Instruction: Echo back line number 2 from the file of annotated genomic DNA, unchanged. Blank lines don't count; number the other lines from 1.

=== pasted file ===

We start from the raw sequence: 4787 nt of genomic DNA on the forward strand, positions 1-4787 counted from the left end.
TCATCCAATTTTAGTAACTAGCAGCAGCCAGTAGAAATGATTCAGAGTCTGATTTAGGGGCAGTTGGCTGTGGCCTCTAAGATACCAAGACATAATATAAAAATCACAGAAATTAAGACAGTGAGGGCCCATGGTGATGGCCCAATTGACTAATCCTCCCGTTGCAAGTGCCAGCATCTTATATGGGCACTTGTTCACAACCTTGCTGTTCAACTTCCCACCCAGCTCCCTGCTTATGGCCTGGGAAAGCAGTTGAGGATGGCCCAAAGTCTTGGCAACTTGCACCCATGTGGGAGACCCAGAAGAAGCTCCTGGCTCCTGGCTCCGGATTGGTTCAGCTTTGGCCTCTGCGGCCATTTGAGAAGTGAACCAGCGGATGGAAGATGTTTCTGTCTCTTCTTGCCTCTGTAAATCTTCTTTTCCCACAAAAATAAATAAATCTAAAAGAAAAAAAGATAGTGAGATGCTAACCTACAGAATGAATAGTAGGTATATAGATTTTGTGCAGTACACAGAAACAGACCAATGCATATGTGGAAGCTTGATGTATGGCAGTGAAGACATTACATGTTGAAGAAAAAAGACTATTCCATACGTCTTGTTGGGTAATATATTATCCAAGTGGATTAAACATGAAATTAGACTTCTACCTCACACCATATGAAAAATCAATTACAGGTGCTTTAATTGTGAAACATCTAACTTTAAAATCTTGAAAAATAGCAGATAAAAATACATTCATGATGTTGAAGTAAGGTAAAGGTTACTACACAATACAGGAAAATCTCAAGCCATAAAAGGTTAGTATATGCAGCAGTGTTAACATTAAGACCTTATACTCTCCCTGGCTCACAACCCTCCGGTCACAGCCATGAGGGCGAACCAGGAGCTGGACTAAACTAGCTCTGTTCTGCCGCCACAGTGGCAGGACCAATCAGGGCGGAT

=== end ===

TCATCCAATTTTAGTAACTAGCAGCAGCCAGTAGAAATGATTCAGAGTCTGATTTAGGGGCAGTTGGCTGTGGCCTCTAAGATACCAAGACATAATATAAAAATCACAGAAATTAAGACAGTGAGGGCCCATGGTGATGGCCCAATTGACTAATCCTCCCGTTGCAAGTGCCAGCATCTTATATGGGCACTTGTTCACAACCTTGCTGTTCAACTTCCCACCCAGCTCCCTGCTTATGGCCTGGGAAAGCAGTTGAGGATGGCCCAAAGTCTTGGCAACTTGCACCCATGTGGGAGACCCAGAAGAAGCTCCTGGCTCCTGGCTCCGGATTGGTTCAGCTTTGGCCTCTGCGGCCATTTGAGAAGTGAACCAGCGGATGGAAGATGTTTCTGTCTCTTCTTGCCTCTGTAAATCTTCTTTTCCCACAAAAATAAATAAATCTAAAAGAAAAAAAGATAGTGAGATGCTAACCTACAGAATGAATAGTAGGTATATAGATTTTGTGCAGTACACAGAAACAGACCAATGCATATGTGGAAGCTTGATGTATGGCAGTGAAGACATTACATGTTGAAGAAAAAAGACTATTCCATACGTCTTGTTGGGTAATATATTATCCAAGTGGATTAAACATGAAATTAGACTTCTACCTCACACCATATGAAAAATCAATTACAGGTGCTTTAATTGTGAAACATCTAACTTTAAAATCTTGAAAAATAGCAGATAAAAATACATTCATGATGTTGAAGTAAGGTAAAGGTTACTACACAATACAGGAAAATCTCAAGCCATAAAAGGTTAGTATATGCAGCAGTGTTAACATTAAGACCTTATACTCTCCCTGGCTCACAACCCTCCGGTCACAGCCATGAGGGCGAACCAGGAGCTGGACTAAACTAGCTCTGTTCTGCCGCCACAGTGGCAGGACCAATCAGGGCGGAT